Lemon curd: A fruit preserve that’s both sweet and sharp and with its golden yellow colour, like brilliant sunshine encapsulated in a jar. I can remember the first time I discovered lemon curd; YKL and I were still quite young and going through the cupboard, we found a jar of lemon curd which got a chorus of “ooooohs!” from YKL. Me, I’d never heard of the stuff and so couldn’t understand what all the fuss was about – And especially why it got such a reaction from YKL. Asking what lemon curd was, I got a response of “It’s like a lemon jam, but not a jam.” A jam but not a jam? Seriously, my 6 year-old self was full of conflict.
It’s only in recent years that I’ve rediscovered my love of fruit jams, preserves and conserves – There was a phase where I never ate any fruit jam at all (well, apart from marmalade on the rare occasion I had toast). It could be that I have a new-found appreciation of the craft of making fruit preserves and jams or even that my palate is more appreciative of a good jam bursting full of fruit rather than the sugar-loaded fruit jellies that I was force-fed as a child. Whatever the reason, I like a good fruit preserve with my croissants in the morning.
That said, lemon curd still had this odd metallic tang to it which I find partly addictive but equally so repellent. I kind of go to eat it and think “This tastes a bit metallic”, but at the same time go “oooh! lemon currrrrrd!” and carry on. However, all of this changed completely when I made my own lemon curd. I can’t remember what made me think of making my own lemon curd but I’m almightly glad I did. So, armed with an excess of unwaxed lemons which needed using up, it seemed right to dig up the ol’ trusty recipe from Delia here;
The recipe is incredibly simple: Firstly, lightly whisk 4 large eggs into a saucepan. To this, add 12oz caster sugar and 8oz of unsalted butter. The unsalted butter should be cut into cubes and at room temperature (well, it should be soft and not straight from the fridge). Finally, add the zest and juice of 4 unwaxed lemons. It really pays to get a decent zester in this case (I use a microplane) because well, you’ve taken the trouble to buy unwaxed lemons, may as well extract every part of the fragrant yellow lemon zest that you can. Oh, and I know this sounds really obvious, but leave out any pips or large clumps of the flesh in the mix – The flesh ends up making the finishes product quite bitter and awe all know how much of a shock it is when you bite into a pip of any sort from a fruit (never mind how it ruins the aesthetic look of the curd).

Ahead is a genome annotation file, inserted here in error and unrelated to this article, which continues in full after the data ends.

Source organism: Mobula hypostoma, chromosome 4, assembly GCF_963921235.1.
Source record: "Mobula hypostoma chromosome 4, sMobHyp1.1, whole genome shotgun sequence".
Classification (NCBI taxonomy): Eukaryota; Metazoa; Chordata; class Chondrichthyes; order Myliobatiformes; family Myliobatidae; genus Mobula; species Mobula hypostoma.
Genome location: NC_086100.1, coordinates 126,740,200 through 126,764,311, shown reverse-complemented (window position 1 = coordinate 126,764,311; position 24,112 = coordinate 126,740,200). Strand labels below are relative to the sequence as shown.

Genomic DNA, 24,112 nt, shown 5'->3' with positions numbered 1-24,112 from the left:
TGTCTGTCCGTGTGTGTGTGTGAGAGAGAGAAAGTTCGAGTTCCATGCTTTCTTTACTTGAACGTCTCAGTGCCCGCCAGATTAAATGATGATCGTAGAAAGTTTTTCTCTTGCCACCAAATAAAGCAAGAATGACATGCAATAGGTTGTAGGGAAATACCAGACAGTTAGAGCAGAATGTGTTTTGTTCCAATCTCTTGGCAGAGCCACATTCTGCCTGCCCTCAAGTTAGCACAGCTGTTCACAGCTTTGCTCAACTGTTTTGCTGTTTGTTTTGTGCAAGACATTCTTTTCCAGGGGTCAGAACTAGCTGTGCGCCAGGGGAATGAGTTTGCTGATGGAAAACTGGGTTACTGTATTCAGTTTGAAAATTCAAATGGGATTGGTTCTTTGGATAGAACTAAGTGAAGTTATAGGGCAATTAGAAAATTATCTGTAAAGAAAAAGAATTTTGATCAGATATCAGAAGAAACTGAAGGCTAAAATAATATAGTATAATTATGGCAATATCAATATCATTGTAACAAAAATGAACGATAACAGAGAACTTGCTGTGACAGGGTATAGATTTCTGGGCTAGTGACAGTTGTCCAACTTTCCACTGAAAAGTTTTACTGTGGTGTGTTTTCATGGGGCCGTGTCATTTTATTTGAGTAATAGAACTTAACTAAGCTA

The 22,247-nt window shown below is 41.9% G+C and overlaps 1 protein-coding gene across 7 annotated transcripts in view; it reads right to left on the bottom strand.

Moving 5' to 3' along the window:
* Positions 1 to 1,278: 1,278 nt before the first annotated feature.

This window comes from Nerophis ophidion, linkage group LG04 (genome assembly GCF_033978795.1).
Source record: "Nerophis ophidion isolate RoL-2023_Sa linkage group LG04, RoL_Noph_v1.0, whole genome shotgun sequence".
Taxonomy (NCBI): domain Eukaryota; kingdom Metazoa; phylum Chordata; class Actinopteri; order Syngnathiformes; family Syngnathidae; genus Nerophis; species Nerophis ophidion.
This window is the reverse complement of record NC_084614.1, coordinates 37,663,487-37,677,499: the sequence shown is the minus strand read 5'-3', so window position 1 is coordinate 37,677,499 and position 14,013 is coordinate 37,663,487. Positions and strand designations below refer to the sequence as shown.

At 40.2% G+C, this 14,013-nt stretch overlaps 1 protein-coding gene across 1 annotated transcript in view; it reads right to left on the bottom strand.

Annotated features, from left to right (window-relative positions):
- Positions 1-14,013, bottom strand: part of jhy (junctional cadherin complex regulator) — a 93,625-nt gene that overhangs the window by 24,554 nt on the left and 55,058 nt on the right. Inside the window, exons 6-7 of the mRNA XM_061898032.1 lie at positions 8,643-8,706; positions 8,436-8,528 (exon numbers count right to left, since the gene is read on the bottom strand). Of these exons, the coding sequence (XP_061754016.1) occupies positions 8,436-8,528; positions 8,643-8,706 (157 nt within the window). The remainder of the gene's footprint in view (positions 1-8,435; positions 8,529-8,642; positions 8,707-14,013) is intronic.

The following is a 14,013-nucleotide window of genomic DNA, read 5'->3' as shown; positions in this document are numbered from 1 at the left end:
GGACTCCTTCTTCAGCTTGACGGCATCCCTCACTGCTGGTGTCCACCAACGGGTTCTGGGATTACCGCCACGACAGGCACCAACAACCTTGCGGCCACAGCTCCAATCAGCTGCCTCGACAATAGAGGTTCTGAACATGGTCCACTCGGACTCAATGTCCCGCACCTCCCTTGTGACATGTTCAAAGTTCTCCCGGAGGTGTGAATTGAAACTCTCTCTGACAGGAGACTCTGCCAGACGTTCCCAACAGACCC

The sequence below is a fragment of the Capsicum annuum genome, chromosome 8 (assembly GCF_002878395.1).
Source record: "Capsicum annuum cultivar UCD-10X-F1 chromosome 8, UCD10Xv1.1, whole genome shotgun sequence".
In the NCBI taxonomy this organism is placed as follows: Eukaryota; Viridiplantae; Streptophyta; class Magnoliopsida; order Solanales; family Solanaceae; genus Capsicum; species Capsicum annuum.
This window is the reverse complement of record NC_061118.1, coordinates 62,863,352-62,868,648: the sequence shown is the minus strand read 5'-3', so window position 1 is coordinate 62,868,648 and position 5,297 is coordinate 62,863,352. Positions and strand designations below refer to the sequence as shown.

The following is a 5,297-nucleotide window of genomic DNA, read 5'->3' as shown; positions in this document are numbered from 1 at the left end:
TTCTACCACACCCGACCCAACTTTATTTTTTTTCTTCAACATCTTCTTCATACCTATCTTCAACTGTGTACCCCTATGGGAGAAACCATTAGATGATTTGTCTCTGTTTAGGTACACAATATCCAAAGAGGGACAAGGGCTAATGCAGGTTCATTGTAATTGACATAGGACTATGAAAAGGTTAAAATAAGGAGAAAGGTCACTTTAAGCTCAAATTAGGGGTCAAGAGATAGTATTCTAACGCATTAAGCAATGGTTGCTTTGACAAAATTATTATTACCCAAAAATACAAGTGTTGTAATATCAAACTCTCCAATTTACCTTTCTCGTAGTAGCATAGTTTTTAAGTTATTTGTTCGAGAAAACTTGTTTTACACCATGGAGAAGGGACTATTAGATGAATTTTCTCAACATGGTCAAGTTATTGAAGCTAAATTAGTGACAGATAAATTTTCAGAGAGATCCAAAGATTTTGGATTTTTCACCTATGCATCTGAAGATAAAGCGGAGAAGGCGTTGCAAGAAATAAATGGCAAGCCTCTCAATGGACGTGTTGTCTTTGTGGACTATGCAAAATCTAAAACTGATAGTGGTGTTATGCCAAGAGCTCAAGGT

With all the ingredients assembled and in the saucepan, place on a medium-high heat. It takes no more than 10 minutes but here’s the important part: You’ve got to constantly whisk the mixture. Seriously, you cannae let the mixture be still for any moment otherwise it will catch on the bottom of the pan and so burn (thus ruin) your curd. What’s more, I like to move the pan around the flame a bit and also rotate the pan so that the heat is evenly distributed. Oh, and make sure you get into the deep corners of the pan with your whisk so that no one part is stuck to the bottom of the pan. I know, whisking continuously for about 8 minutes is quite hard work and you will feel like your arm is about to drop off, but that’s why you have 2 arms..
What will happen is that from starting off as a fairly liquid mixture with cubes of butter interspersed amongst it, the butter will gradually melt and with the action of the constant whisking, the mixture will thicken and gradually transform into something viscous in consistency. After about 8 minutes and the mixture is all gloopy and big bubbles popping around the edges as the mixture cooks. To check that the curd is ready, I dip the back of a wooden spoon lightly into the mixture and if I can drag my finger across the mixture on the back of the spoon leaving a clean mark whilst the rest of the mixture holds on the back of the spoon, it’s ready. Turn the heat down to the lowest setting and let the mixture burble for another minute, before pouring the mixture into hot sterilised jars. Seal the jars then let the mixture cool down and set – I like to leave it overnight in the fridge but if you really must, it’s good to go once it’s cooled down.
I know it’s a cliché to say that homemade is better than shop-bought, and that isn’t always true when it comes to some foods, but in the case of lemon curd it is absolutely right. Most shop bought lemon curds are lemony, but also quite sweet (and with that odd metallic tang), the consistency is quite thick and there’s hardly ever any zest in it. But this homemade lemon curd is much sharper (without the need to absorb your face afterwards), but the consistency is like a set lemon custard all wobbly and golden yellow. Open the jar and the first thing that hits you is the sweet lemon smell, lift out the yellow nectar and it’s only when you spread it that you see the lemon zest. Bite into it and the lemon curd is both tangy and sweet (with neither overpowering the other), it isn’t at all eggy or too buttery and believe me, it’s very moreish. Seriously, I would happily eat it straight from the jar or mixed with some natural yoghurt, but given it’s so easy to make (say for a bit of arm effort in zesting the lemons then whisking constantly whilst cooking the mixture), why take my word for it when you can try for yourself. But I’ll say it now, you’ll not go back to shop-bought once you’ve tried and tasted homemade lemon curd..
You can view the full set of photos on my Flickr page